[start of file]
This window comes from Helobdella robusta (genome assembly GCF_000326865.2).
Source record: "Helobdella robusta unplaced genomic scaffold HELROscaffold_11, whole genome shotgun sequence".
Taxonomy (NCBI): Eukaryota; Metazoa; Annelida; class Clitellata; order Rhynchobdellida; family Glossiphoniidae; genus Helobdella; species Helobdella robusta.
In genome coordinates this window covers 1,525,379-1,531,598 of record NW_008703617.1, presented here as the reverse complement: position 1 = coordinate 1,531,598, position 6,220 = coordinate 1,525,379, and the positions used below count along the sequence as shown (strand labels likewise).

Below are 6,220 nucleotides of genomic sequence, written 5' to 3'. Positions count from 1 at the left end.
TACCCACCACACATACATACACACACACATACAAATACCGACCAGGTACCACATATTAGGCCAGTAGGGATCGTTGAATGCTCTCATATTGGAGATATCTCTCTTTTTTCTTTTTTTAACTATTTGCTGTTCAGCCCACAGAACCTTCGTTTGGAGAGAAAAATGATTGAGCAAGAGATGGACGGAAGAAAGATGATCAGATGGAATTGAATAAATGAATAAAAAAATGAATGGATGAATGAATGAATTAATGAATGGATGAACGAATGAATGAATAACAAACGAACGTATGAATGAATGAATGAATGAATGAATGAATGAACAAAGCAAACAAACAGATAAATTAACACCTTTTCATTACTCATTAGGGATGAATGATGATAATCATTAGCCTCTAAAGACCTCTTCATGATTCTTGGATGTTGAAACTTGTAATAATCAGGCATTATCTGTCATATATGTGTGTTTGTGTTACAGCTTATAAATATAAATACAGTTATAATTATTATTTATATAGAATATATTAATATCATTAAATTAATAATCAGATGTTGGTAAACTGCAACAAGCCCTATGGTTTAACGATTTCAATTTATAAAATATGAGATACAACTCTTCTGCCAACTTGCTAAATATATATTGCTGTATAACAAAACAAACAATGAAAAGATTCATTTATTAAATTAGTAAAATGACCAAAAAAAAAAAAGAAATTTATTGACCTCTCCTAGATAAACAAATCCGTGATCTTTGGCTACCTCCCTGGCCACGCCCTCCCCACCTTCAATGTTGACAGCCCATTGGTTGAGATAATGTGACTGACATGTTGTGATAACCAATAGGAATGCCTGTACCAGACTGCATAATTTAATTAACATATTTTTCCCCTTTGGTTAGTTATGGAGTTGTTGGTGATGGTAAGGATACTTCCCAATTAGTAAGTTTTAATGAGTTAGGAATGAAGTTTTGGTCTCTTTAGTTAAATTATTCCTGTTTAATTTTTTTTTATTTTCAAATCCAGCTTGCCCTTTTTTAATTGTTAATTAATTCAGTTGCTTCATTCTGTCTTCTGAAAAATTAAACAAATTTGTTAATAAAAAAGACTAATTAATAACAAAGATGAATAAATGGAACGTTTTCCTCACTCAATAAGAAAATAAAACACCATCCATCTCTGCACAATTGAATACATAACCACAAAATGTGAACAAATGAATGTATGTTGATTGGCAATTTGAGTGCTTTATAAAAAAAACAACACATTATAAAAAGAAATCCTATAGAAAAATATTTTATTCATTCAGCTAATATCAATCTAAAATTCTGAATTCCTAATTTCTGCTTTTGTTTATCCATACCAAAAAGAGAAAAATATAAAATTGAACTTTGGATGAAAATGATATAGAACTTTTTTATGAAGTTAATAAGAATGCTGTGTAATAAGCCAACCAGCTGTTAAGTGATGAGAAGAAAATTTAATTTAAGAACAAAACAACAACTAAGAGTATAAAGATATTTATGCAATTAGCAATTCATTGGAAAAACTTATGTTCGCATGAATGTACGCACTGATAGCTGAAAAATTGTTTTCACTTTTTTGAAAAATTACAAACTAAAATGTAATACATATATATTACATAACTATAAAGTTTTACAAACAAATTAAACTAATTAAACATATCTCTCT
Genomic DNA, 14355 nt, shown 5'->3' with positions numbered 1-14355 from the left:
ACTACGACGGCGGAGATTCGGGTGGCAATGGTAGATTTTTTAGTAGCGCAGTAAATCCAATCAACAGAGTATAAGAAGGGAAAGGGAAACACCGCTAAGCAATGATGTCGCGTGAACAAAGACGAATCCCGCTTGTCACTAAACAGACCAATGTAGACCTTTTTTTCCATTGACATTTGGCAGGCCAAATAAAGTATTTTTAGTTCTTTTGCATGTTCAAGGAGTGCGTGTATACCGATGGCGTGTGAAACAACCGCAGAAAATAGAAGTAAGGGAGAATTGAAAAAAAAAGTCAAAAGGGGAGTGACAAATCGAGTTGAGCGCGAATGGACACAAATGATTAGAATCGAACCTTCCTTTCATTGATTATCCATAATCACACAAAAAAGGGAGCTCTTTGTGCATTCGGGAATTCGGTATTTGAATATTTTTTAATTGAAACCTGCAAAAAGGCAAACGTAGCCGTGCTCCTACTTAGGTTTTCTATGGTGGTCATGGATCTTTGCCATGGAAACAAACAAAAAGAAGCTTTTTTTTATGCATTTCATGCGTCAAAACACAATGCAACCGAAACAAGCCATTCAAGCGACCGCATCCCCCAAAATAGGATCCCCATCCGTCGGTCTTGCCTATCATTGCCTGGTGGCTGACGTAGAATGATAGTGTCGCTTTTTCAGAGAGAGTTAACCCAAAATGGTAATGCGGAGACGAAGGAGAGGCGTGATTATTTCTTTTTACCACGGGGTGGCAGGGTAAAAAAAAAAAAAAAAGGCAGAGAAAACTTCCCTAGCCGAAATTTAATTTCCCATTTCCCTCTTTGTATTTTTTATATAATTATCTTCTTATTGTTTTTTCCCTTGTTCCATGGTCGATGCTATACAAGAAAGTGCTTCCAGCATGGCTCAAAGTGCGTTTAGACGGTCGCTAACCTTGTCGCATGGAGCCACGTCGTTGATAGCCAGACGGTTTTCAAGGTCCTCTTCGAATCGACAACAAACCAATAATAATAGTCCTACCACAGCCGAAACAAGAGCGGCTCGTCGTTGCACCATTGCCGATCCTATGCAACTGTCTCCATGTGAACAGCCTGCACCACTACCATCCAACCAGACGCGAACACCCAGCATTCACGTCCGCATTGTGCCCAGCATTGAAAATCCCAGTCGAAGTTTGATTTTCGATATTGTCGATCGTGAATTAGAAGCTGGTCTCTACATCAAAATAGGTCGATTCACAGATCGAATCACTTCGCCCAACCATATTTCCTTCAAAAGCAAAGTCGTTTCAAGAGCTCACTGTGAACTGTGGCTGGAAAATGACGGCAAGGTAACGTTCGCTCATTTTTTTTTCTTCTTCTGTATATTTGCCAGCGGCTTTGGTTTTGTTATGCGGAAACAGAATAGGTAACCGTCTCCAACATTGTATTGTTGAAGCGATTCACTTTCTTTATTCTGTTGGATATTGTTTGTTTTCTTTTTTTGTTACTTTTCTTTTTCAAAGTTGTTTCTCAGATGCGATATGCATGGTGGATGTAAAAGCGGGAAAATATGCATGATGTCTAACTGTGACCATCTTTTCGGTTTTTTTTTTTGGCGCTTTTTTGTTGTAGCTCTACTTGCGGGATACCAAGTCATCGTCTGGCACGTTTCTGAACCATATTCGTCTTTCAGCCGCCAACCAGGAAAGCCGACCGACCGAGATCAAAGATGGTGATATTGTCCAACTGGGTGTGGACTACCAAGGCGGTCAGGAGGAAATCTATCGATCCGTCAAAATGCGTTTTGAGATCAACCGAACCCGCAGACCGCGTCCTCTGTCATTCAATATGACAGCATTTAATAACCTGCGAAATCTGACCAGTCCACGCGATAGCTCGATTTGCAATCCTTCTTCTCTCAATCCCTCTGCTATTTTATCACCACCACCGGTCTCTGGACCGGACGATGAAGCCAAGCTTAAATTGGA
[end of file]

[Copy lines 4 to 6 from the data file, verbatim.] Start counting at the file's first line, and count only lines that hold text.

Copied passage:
In genome coordinates this window covers 1,525,379-1,531,598 of record NW_008703617.1, presented here as the reverse complement: position 1 = coordinate 1,531,598, position 6,220 = coordinate 1,525,379, and the positions used below count along the sequence as shown (strand labels likewise).

Below are 6,220 nucleotides of genomic sequence, written 5' to 3'. Positions count from 1 at the left end.
TACCCACCACACATACATACACACACACATACAAATACCGACCAGGTACCACATATTAGGCCAGTAGGGATCGTTGAATGCTCTCATATTGGAGATATCTCTCTTTTTTCTTTTTTTAACTATTTGCTGTTCAGCCCACAGAACCTTCGTTTGGAGAGAAAAATGATTGAGCAAGAGATGGACGGAAGAAAGATGATCAGATGGAATTGAATAAATGAATAAAAAAATGAATGGATGAATGAATGAATTAATGAATGGATGAACGAATGAATGAATAACAAACGAACGTATGAATGAATGAATGAATGAATGAATGAATGAACAAAGCAAACAAACAGATAAATTAACACCTTTTCATTACTCATTAGGGATGAATGATGATAATCATTAGCCTCTAAAGACCTCTTCATGATTCTTGGATGTTGAAACTTGTAATAATCAGGCATTATCTGTCATATATGTGTGTTTGTGTTACAGCTTATAAATATAAATACAGTTATAATTATTATTTATATAGAATATATTAATATCATTAAATTAATAATCAGATGTTGGTAAACTGCAACAAGCCCTATGGTTTAACGATTTCAATTTATAAAATATGAGATACAACTCTTCTGCCAACTTGCTAAATATATATTGCTGTATAACAAAACAAACAATGAAAAGATTCATTTATTAAATTAGTAAAATGACCAAAAAAAAAAAAGAAATTTATTGACCTCTCCTAGATAAACAAATCCGTGATCTTTGGCTACCTCCCTGGCCACGCCCTCCCCACCTTCAATGTTGACAGCCCATTGGTTGAGATAATGTGACTGACATGTTGTGATAACCAATAGGAATGCCTGTACCAGACTGCATAATTTAATTAACATATTTTTCCCCTTTGGTTAGTTATGGAGTTGTTGGTGATGGTAAGGATACTTCCCAATTAGTAAGTTTTAATGAGTTAGGAATGAAGTTTTGGTCTCTTTAGTTAAATTATTCCTGTTTAATTTTTTTTTATTTTCAAATCCAGCTTGCCCTTTTTTAATTGTTAATTAATTCAGTTGCTTCATTCTGTCTTCTGAAAAATTAAACAAATTTGTTAATAAAAAAGACTAATTAATAACAAAGATGAATAAATGGAACGTTTTCCTCACTCAATAAGAAAATAAAACACCATCCATCTCTGCACAATTGAATACATAACCACAAAATGTGAACAAATGAATGTATGTTGATTGGCAATTTGAGTGCTTTATAAAAAAAACAACACATTATAAAAAGAAATCCTATAGAAAAATATTTTATTCATTCAGCTAATATCAATCTAAAATTCTGAATTCCTAATTTCTGCTTTTGTTTATCCATACCAAAAAGAGAAAAATATAAAATTGAACTTTGGATGAAAATGATATAGAACTTTTTTATGAAGTTAATAAGAATGCTGTGTAATAAGCCAACCAGCTGTTAAGTGATGAGAAGAAAATTTAATTTAAGAACAAAACAACAACTAAGAGTATAAAGATATTTATGCAATTAGCAATTCATTGGAAAAACTTATGTTCGCATGAATGTACGCACTGATAGCTGAAAAATTGTTTTCACTTTTTTGAAAAATTACAAACTAAAATGTAATACATATATATTACATAACTATAAAGTTTTACAAACAAATTAAACTAATTAAACATATCTCTCT